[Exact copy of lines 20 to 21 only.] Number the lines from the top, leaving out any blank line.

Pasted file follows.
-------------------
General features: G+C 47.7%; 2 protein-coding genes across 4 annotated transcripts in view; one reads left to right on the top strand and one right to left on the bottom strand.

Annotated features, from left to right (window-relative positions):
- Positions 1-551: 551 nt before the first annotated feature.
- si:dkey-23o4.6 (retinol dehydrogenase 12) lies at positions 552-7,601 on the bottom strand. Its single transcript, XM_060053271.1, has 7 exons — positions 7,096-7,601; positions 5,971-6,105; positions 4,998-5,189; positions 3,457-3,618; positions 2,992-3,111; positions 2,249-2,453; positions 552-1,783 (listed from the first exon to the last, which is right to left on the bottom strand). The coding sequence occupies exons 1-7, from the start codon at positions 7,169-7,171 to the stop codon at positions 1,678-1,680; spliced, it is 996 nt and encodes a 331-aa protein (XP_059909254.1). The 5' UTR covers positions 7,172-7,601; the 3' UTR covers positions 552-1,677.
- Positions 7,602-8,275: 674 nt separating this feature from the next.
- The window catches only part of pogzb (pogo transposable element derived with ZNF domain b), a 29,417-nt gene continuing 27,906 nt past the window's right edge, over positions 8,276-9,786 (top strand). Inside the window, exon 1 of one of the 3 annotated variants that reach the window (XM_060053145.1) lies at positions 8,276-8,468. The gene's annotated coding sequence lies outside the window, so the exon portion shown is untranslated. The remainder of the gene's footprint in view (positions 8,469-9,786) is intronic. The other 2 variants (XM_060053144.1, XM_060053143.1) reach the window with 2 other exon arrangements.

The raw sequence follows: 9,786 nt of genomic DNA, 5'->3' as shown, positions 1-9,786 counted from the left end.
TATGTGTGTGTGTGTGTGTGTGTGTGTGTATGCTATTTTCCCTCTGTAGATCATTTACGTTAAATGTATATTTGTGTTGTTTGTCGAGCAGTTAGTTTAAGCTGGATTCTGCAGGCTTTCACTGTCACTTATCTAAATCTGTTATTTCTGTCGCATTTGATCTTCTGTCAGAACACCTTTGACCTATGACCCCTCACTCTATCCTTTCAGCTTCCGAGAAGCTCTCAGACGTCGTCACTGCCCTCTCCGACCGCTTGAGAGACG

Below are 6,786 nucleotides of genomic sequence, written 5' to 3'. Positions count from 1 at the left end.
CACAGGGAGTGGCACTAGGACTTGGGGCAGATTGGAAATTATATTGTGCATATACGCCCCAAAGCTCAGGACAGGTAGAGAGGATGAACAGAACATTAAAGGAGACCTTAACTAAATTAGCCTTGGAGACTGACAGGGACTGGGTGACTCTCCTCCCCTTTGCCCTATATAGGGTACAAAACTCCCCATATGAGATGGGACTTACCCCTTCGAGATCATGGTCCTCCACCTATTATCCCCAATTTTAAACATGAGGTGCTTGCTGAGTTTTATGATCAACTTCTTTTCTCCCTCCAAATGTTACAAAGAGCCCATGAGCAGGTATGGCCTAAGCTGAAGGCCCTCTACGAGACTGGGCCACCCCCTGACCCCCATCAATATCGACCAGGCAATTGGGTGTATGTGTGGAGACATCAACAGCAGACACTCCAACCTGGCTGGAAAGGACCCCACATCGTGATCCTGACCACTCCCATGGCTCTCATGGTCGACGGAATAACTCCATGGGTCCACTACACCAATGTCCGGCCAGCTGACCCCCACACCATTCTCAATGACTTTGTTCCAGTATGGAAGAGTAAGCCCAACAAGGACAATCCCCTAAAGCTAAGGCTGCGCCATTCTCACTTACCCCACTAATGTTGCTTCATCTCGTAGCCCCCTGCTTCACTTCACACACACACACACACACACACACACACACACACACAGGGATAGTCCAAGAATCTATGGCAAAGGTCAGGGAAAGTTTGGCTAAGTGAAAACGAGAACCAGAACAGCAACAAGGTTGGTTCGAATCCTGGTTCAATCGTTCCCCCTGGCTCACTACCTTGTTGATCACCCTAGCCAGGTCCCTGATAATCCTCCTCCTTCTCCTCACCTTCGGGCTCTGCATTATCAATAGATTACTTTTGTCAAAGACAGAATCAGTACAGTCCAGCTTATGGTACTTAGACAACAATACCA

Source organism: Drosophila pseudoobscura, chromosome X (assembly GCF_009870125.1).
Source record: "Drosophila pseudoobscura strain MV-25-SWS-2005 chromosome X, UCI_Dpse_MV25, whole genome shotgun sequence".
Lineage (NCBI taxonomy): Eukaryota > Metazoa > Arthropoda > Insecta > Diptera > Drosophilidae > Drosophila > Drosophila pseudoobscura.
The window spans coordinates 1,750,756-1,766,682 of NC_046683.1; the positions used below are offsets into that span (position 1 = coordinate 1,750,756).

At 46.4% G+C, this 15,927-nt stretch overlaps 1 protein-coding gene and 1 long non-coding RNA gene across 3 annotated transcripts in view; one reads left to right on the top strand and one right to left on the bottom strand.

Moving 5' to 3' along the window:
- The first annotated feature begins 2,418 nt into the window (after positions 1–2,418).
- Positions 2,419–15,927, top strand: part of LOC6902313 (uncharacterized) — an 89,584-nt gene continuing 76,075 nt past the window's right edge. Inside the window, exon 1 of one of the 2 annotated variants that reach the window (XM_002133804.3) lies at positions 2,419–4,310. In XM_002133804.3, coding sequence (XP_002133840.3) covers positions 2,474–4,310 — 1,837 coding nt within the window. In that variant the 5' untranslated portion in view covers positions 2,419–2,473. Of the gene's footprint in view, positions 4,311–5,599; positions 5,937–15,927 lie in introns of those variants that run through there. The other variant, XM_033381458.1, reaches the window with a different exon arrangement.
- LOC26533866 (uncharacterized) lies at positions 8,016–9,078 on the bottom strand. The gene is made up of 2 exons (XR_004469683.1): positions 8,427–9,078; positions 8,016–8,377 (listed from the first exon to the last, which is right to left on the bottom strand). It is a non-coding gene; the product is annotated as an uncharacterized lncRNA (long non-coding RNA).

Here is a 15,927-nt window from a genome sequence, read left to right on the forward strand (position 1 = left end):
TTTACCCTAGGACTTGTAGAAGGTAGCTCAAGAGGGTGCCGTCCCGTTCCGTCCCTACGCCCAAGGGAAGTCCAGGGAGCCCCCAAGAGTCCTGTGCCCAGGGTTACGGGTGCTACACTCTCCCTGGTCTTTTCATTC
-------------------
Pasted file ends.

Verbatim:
Here is a 15,927-nt window from a genome sequence, read left to right on the forward strand (position 1 = left end):
TTTACCCTAGGACTTGTAGAAGGTAGCTCAAGAGGGTGCCGTCCCGTTCCGTCCCTACGCCCAAGGGAAGTCCAGGGAGCCCCCAAGAGTCCTGTGCCCAGGGTTACGGGTGCTACACTCTCCCTGGTCTTTTCATTC